Twenty Minutes a Day in Nature
Even though the human brain is hard-wired to function in natural surroundings, our daily “screen time” continues to increase. Entertainment, socializing, education, health and fitness all have us interacting with our phones, computers and other devices. We are becoming an indoor society—and disconnecting from nature.
Fortunately, we can still reap the health benefits of a nature connection. Studies show even 20 minutes spent in a natural environment, three times a week, can significantly reduce the stress hormone cortisol in our bodies. Walking through a park or listening to birds can help lower blood pressure and increase energy levels. Even looking at greenspace through a window can be beneficial.
To maintain these health benefits, along with clean drinking water and nourishing food production, we must protect natural lands. Through land conservation, outreach and events, Groundswell helps people build deeper relationships with nature. Those connections lead to caring, and caring leads to protecting. One special place this happens is Patrick Marsh.
From wetland and wildlife preservation to school curriculum and sculpture, Patrick Marsh engages the community in many ways to build a healthier, nature-rich future for all. To learn more about this special place that is connecting communities with nature, click on the Story tab.
Coneflowers Are Not the Only Thing to Blossom at Patrick Marsh
Beyond the brick walls of a Sun Prairie middle school, you’ll find a world where prairie flowers and math lessons meet.
Seventh grade students helped Groundswell restore an 18-acre area of prairie at Patrick Marsh Wildlife Area, planting seeds in a precise grid. Cone flowers were not the only thing to blossom.
Teachers at Patrick Marsh Middle School connected the Groundswell prairie planting to geometry. They introduced the students to concepts of ratios and proportions, tied the planting to plots on a map and flew a drone so the students could get a bird’s eye view of the work.
“There are so many cool different aspects to that one experience,” said seventh grade teacher Vince Brandl. “It’s like a spiderweb, and as we connect everything, the more we see the additional connections that we can make.”
Patrick Marsh is a place where Groundswell helps people of all ages make connections with nature. Located on the Northeast side of Sun Prairie, the marsh includes parcels owned by the DNR, Groundswell and the City of Sun Prairie.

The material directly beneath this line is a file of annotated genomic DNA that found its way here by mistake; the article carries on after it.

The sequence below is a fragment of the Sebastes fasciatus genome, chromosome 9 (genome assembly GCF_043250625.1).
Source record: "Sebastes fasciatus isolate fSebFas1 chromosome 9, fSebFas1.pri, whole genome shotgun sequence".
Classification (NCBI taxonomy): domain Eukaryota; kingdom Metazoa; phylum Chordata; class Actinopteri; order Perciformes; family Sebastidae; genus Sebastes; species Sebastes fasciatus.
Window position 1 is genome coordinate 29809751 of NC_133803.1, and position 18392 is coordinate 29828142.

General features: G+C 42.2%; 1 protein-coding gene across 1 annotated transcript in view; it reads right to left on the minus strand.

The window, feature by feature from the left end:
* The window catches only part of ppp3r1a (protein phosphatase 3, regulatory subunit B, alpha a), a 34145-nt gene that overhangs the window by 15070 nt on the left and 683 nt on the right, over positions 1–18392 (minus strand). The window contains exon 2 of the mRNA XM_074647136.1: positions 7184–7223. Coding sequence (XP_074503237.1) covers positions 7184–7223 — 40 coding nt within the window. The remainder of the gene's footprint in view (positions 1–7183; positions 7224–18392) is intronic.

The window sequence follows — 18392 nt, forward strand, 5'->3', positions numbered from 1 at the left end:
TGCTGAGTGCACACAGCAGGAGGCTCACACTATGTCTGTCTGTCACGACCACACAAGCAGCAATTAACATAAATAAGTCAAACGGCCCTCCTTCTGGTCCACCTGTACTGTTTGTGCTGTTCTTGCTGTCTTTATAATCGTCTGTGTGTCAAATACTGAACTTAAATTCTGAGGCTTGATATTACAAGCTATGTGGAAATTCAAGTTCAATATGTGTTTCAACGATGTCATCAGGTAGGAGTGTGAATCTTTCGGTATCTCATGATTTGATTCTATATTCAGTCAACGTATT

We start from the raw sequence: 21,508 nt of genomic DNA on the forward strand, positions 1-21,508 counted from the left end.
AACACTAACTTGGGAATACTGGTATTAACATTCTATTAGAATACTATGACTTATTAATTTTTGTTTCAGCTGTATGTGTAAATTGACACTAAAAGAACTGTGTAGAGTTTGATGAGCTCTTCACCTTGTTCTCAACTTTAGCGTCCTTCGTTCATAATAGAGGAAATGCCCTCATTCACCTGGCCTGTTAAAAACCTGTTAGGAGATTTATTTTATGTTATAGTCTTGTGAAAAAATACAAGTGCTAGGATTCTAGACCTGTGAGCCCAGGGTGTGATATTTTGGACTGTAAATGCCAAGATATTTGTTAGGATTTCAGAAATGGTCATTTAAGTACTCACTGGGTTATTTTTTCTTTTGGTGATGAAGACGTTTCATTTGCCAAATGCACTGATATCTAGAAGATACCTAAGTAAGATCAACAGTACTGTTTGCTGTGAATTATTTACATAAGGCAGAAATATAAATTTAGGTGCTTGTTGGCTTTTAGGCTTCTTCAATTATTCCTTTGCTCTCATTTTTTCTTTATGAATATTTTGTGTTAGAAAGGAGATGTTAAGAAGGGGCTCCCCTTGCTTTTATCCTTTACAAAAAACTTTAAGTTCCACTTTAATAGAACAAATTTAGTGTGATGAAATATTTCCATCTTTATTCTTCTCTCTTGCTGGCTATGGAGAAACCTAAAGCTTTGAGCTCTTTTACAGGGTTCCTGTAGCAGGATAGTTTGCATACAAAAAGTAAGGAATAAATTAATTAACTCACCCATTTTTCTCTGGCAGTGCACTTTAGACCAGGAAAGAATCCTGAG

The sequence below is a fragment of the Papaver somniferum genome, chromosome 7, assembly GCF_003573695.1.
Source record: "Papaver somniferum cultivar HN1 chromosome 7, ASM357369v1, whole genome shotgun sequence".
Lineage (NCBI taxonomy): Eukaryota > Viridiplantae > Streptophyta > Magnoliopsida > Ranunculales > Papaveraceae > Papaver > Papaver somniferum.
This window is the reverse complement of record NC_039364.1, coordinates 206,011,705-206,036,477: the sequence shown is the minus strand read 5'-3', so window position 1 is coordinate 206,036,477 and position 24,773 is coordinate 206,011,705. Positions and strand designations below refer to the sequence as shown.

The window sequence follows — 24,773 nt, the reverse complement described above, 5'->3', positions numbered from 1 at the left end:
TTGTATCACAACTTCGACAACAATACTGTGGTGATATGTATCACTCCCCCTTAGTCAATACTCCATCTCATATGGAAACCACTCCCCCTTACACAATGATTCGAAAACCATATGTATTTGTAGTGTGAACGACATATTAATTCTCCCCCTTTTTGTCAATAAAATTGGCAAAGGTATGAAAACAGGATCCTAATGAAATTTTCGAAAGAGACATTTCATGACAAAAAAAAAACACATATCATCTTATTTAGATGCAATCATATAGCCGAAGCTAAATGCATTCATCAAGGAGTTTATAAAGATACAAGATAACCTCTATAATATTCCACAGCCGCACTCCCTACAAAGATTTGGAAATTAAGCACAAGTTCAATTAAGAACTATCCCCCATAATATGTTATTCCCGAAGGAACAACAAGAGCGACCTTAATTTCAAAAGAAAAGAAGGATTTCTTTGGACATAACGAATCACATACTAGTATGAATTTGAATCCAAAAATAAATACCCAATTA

Groundswell has worked to expand and manage the protected area while serving as a catalyst to connect the community, including the nearby middle school, to the marsh.
“Groundswell has all these things happening, but they still check in with us,” Brandl said. “They ask us what we need or if they have an idea, they ask us what we think.”
Trails at the marsh take visitors along the edge of Brazee Lake, and through areas of prairie and oak savanna. The trails are popular with birdwatchers, families and other who love the outdoors.
Groundswell regularly hosts community events and projects, including nature hikes that incorporate everything from pollinators to poetry. Children are a common sight in the marsh, especially when school is in session.
“I can take a 10-minute hike outside of our school with the kids and talk about prairie plants or erosion,” Brandl said. “In a 15-minute walk, we’re using microscopes or kids are bringing out their Chromebooks and taking pictures or creating journals. There’s no other school in our community that has this, and it’s right in our backyard.”
For years, Patrick Marsh Middle School has held an after school Discovery Club that provides an opportunity for children to learn about the plans and animals of the marsh. Each fall the school also holds “Marsh Madness of Learning” when middle school students create lessons about the marsh and then teach elementary students.
“We just stay back as adults and let the kids teach the kids,” Brandl said.
One year, it wasn’t possible for the children to gather, so a Groundswell staff member spoke to students live from the marsh via a video feed from his phone. The discussion touched on environmental careers and included a little more geometry. “How to make the slope of the trail at not too steep of an angle,” Brandl said.
Groundswell also recently unveiled a sculpture that it completed with the help of donors and the inspiration of students at Sun Prairie’s Prairie Phoenix Academy and Westside Elementary School. The interactive sculpture represents resilience, second chances, and personal and community growth. It’s in the shape of a phoenix and it rises from the earth.
Brandl said the middle school years are not easy for some students.